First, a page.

The three core research themes – Citizenship, Migration and the City – are investigated both in their own right and through the prism of their interrelation. CIMIC has leading international expertise on irregular migration, transnationalism, urban governance, the impact of international migration on urban labour markets, and processes of gentrification.
The aim of CIMIC is to, on the one hand, contribute to the development of new theoretical and empirical approaches to research on citizenship, migration and the urban environment, while on the other hand, to assist local, national and international policy makers in developing appropriate, timely and relevant policies. Also, we strive to enhance the link between research and policy-making.
In the late 20th and early 21st century, as globalization intensifies the mobility of goods, capital and persons, nation-states witness threats to their continued existence. Their significance changes as their role vis-à-vis markets and inter- and supranational legal bodies changes, and their borders become more porous both for the mobility of capital and of persons. The later process entails readjustments of citizenship criteria, and it is in part through such recalibrations of national citizenship requirements and entitlements that nation-states try to adapt to 'global society' or 'second modernity'. CIMIC has two topical priorities for the research on citizenship: (i) The imagination of the social space of the EU by the surveillance of global flows of persons, notably irregular migrants, by means of specialized EU-databases; (ii) the neo-liberal and communitarian transformation of (migrant) integration policies: the shift from formal to moral citizenship.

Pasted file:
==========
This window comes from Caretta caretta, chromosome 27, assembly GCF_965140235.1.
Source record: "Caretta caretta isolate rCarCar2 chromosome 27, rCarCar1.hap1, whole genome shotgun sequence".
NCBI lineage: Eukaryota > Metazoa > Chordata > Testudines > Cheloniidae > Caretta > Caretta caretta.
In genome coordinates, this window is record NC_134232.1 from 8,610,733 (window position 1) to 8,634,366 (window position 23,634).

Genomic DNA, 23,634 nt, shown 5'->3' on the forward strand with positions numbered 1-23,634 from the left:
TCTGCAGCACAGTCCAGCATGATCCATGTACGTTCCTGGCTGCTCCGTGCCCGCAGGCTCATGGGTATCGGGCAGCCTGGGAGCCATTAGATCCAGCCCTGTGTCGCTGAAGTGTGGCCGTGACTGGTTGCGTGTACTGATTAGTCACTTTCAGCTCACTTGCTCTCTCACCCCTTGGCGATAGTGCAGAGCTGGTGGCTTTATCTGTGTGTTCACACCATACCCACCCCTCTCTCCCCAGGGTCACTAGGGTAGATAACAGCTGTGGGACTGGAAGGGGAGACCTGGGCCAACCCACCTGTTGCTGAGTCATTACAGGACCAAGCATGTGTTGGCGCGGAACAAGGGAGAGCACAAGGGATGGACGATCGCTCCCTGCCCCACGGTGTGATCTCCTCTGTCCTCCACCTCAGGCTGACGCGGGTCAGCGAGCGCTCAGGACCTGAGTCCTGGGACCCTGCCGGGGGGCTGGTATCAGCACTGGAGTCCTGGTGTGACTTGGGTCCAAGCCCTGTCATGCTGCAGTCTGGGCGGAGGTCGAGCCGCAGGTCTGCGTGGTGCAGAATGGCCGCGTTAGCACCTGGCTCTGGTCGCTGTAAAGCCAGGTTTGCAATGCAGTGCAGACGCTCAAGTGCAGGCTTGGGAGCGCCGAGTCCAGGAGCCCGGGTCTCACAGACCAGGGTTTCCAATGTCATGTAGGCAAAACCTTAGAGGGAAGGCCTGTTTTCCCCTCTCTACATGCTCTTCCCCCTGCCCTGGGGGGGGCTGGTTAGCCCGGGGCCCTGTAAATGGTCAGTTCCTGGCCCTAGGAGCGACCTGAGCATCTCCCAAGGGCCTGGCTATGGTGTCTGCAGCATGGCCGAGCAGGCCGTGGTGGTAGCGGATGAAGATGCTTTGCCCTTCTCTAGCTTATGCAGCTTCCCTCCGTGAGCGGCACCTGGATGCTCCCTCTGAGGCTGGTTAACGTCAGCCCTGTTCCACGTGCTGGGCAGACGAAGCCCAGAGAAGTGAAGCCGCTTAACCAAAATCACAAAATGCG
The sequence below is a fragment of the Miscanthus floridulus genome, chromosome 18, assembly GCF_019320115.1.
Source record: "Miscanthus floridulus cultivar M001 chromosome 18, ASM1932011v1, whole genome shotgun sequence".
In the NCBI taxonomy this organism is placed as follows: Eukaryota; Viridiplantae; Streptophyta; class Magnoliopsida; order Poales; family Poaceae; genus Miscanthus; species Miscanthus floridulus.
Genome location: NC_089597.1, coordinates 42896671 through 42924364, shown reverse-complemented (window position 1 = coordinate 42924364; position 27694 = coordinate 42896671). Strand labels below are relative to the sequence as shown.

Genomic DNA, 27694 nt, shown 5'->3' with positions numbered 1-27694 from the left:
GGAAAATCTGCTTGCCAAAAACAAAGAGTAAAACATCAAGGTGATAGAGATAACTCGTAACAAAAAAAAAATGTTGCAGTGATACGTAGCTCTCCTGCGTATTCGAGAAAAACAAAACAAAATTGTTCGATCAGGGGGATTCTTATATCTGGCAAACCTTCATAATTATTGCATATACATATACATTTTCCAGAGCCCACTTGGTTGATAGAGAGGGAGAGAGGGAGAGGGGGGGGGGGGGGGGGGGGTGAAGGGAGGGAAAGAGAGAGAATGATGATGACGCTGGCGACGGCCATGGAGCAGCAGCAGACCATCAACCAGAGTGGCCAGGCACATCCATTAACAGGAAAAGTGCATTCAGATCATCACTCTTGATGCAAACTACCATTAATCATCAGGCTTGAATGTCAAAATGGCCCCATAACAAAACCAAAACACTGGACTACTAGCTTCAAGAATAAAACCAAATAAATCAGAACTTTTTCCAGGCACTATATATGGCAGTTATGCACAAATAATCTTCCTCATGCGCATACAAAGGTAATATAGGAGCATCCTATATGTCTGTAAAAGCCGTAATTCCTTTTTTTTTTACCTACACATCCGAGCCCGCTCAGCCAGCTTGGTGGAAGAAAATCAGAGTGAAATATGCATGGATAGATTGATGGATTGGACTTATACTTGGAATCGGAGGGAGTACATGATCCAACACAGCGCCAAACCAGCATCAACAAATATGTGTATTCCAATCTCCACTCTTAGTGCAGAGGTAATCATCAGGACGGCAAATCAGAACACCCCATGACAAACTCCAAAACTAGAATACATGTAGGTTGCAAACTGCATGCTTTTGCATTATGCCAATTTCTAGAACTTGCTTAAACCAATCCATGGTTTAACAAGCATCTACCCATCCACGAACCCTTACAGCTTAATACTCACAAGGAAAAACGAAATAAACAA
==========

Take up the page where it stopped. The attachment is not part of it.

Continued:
CIMIC studies new patterns of international migration, such as labour migration from Central and Eastern Europe and highly-skilled migration. Of particular interest is the power of the state to define differential opportunities ('civic stratification') for different categories of migrants, such as former guest workers, irregular migrants, asylum seekers, and low-skilled and highly-skilled labour migrants. Another theoretical interest is the systemic nature of international migration flows. Furthermore, CIMIC is involved in extensive research on integration, especially on successful migrants ('elite formation'), the interactions between transnationalism and integration, and the (semi-) incorporation of categories of regular and irregular labour migrants in advanced societies. Finally, CIMIC studies the differential involvement of categories of migrants in crime.
The fault lines of contemporary globalization are most visible in cities. In cities we find cutting edge economic activities like advanced producer services and the creative industries. But they are also places where informal and illegitimate economic activities thrive. Urban areas are thus strategic sites for sociological research. CIMIC analyses general urban transformations through detailed empirical research on the dynamics behind ethnic and social segregation, the use of public space by different groups of residents, the local consequences of economic restructuring, and processes of gentrification. Furthermore, we scrutinize how the government attempts to regulate and steer urban development.